“It might not sell hundreds of thousands, but it makes sense to sell hundreds. We leverage our digital capabilities with niche items on the Internet,” says Delaye.

The direction of technology is of great debate at York. Both Delaye and Frie feel the industry is headed toward inkjet. As manufacturers expand past the four-color process and add additional hues, they foresee everything going digital. “Why go through the cost of burning plates and committing to long runs when you have a machine devoted to efficiently managing inventory levels?” asks Delaye.

York plans to add more digital presses to the mix in the near future. However, they continue to use analog. “We still print on presses obtained in 1895. They provide a unique look that digital will never replicate. Although it is an expensive way to print, it is a different style and truly a strength of our company,” says Brown.

Delaye agrees. “If you want to be a player in the wallcovering industry, you have to explore multiple branches of printing processes. This allows for flexibility in terms of look, feel, and design.”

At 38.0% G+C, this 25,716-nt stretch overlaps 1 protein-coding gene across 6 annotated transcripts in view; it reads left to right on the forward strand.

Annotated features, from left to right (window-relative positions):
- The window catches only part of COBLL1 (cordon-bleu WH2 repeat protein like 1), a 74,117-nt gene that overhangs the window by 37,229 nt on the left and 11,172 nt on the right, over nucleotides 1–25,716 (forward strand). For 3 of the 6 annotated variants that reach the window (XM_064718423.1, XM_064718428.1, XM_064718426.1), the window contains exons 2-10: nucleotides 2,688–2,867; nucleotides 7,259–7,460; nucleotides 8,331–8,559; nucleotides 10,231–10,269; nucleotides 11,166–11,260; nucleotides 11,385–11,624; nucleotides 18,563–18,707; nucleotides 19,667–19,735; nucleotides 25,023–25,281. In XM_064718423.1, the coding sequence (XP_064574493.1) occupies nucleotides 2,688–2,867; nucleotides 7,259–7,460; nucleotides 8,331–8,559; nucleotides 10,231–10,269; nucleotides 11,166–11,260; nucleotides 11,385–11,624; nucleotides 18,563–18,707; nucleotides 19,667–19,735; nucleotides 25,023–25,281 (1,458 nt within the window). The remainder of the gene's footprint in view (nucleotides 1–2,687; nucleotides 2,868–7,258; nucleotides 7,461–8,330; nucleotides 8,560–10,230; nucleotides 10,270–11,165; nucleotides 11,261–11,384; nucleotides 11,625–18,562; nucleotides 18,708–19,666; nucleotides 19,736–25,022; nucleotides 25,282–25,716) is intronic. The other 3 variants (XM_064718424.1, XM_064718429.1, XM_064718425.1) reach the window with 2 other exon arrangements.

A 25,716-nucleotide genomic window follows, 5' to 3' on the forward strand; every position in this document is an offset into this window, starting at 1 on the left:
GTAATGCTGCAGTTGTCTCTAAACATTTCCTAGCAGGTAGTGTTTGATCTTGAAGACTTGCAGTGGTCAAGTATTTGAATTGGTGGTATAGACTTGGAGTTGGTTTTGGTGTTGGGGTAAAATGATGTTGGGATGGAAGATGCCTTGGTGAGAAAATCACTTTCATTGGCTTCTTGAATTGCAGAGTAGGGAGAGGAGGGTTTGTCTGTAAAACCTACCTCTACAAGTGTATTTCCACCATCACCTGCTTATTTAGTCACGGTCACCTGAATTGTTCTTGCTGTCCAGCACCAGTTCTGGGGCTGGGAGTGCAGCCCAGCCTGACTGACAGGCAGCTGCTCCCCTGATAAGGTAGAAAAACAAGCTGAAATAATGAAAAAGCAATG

Demanding Trends
Commercial and consumer segments demand digitally printed wallcoverings. Cost savings and customization are concrete reasons wallcoverings are a growing niche.

“Retail, restaurant, and hospitality venues are primary sites for high-volume installations. If a national chain department store, restaurant, or hotel adopts wall graphics into its design, it can easily develop into a very large production printing opportunity,” explains Ed McCarron, director of marketing, InteliCoat Technologies.

Peter Spotto, sales manager, DreamScape, agrees that there is a higher demand for wallcoverings in the commercial sector. Besides large corporate-funded businesses, localized demand can also be found in smaller work places, such as daycare centers, local restaurants, grocery, offices, churches, and amusement parks.